Premonition (Yogen) (2004)
Menu Animation & Audio
Featurette-Making Of-Visual FX
Interviews-Cast & Crew
Trailer-The Eye; Spider Forest; Shinobi
|Year Of Production||2004|
|RSDL / Flipper||RSDL (42:05)||Cast & Crew|
|Region Coding||4||Directed By||Norio Tsuruta|
|Pan & Scan/Full Frame||None||Japanese Dolby Digital 5.1 (448Kb/s)|
|Widescreen Aspect Ratio||1.85:1|
|Video Format||576i (PAL)|
|Original Aspect Ratio||1.85:1||Miscellaneous|
|Annoying Product Placement||Yes, Polaroids.|
|Action In or After Credits||No|
While returning from a family holiday, workaholic father Satomi (Hiroshi Mikami) stops the car to use a payphone while his wife and five year old daughter Nana wait impatiently on the side of the road. Standing in the cramped booth, he comes across a dirty scrap of newspaper that includes a photo of his young daughter, accompanied by a story detailing her unfortunate death in a roadside accident. Too stunned for words, he steps out of the box to show his wife, when the aforementioned accident happens right in front of his own eyes. The newspaper clipping is lost in the mayhem that follows, and poor Satomi is written off by those around him as a nut case.
Three years and a divorce later, Satomi is eking out his existence in a small, lonely apartment and working as a school teacher, although he now has an understandable aversion to printed media and chain smokes like there's no tomorrow. A spate of recent teen knifings has got his class in a flutter and one of the students is having visions similar to the one he experienced years ago. Could there be a connection? Better still, his estranged wife, Ayaka (Noriko Sakai), has re-established contact, saying she has learned of a phenomenon known as The Newspaper of Terror via a renowned psychic who can project images from her mind directly onto Polaroid. What a talent! The clairvoyant specifically warns her of the dangers of pursuing the subject, however the couple reunite to start their own investigations in the hope of solving the riddle of their daughter's demise.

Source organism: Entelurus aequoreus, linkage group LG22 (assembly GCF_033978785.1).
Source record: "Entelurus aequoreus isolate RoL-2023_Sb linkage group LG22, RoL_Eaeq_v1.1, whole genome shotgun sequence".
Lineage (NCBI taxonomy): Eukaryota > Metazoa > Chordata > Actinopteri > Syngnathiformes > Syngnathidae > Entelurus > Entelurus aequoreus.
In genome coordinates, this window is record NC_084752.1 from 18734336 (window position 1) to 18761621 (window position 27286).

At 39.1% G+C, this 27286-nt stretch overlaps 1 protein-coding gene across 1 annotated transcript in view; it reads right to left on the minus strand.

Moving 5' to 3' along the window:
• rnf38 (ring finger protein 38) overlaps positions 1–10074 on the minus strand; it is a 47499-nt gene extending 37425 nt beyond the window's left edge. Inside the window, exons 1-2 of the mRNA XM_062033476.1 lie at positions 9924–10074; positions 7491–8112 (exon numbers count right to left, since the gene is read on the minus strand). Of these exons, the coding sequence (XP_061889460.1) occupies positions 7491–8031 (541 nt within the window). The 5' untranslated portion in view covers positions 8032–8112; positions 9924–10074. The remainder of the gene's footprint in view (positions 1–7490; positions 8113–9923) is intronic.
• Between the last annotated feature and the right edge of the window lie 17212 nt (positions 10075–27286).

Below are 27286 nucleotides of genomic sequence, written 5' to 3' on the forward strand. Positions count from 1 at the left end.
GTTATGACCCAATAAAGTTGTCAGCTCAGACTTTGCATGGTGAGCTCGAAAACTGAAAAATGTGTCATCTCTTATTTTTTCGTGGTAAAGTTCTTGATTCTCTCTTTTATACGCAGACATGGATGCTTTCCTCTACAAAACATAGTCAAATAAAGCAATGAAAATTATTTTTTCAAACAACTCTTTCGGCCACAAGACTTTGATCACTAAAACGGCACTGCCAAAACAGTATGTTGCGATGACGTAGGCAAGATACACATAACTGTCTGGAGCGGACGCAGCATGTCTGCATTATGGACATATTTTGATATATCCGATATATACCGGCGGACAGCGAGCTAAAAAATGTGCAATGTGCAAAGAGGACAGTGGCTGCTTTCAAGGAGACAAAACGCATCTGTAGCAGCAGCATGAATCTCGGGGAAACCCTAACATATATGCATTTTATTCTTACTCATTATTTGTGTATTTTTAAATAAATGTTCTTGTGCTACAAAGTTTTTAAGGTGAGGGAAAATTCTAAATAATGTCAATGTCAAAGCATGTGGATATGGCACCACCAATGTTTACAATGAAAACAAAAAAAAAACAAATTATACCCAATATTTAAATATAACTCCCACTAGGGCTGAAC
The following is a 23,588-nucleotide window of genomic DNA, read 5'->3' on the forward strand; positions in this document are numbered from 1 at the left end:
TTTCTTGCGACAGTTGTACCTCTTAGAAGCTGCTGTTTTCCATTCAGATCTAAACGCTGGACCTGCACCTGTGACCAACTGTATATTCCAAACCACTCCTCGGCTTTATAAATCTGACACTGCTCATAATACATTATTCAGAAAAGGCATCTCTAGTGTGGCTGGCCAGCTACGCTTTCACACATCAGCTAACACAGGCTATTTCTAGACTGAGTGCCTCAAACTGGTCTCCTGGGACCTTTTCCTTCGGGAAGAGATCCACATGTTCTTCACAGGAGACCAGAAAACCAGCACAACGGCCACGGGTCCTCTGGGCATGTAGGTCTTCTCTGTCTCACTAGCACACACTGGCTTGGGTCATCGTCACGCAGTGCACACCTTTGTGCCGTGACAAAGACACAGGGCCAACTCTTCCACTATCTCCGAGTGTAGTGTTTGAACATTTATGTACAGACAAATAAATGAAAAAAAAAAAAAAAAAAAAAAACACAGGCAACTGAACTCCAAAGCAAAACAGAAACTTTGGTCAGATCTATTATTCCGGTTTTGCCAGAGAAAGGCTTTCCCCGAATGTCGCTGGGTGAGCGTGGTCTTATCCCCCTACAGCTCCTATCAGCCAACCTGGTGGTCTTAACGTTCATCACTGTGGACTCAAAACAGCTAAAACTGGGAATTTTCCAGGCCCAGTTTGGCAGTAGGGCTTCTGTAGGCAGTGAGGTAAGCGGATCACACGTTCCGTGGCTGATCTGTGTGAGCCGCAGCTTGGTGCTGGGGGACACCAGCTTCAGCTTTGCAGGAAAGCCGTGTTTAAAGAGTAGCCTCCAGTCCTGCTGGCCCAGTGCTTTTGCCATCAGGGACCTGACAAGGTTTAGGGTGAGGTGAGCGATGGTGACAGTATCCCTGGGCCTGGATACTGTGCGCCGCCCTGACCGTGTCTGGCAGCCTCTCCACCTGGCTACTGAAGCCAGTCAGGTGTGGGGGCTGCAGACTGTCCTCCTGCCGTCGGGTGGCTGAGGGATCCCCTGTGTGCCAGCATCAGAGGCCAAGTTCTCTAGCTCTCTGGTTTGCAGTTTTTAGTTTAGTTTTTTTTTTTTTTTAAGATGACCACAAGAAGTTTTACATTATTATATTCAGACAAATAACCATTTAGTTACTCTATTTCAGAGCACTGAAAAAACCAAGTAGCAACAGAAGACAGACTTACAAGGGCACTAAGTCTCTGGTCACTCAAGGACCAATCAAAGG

Directed by Norio Tsuruta (Ring 0: Birthday), Yogen is based on a 30 year old Manga by Jiro Tsunoda, titled Fear Newspaper. The story is a popular one in its native Japan, which made this a very highly anticipated film when production was announced. I don't feel that the standard of this production even remotely lives up to popular classics such as Ringu or Ju-on (The Grudge), which it is clearly trying to emulate. The film is tediously paced, only mildly thrilling, and suffers from a few questionable twists to the story arc. Why would an estranged wife of three years suddenly decide to take faith in the ramblings of her crackpot ex-husband? Why is it necessary to bombard attentive viewers with flashback sequences of scenes we witnessed only minutes earlier?
From the occasionally dodgy special effects (see the cartoon-like shattering glass at 7:15) to the extremely wooden performances from the main cast, this is a J-horror curio that may be most appreciated by die-hard fans only. With another director, the potential may have been there to develop on what is an interesting premise, however that potential is not realised here.
The transfer is presented in the film's original theatrical aspect ratio of 1.85:1, complete with 16x9 enhancement.
The transfer shows an adequate degree of detail without appearing overly sharp. I couldn't find any evidence to suggest that this might be an NTSC conversion. Black levels are good, but are let down by minor compression issues. Some slight edge enhancement is visible around foreground objects in some scenes.
As is explained in the making-of, Premonition underwent significant digital manipulation and grading in the post production process. The film's colour scheme ranges from a strong sepia tone in the opening scenes to a heavily washed out appearance in the remainder of the film.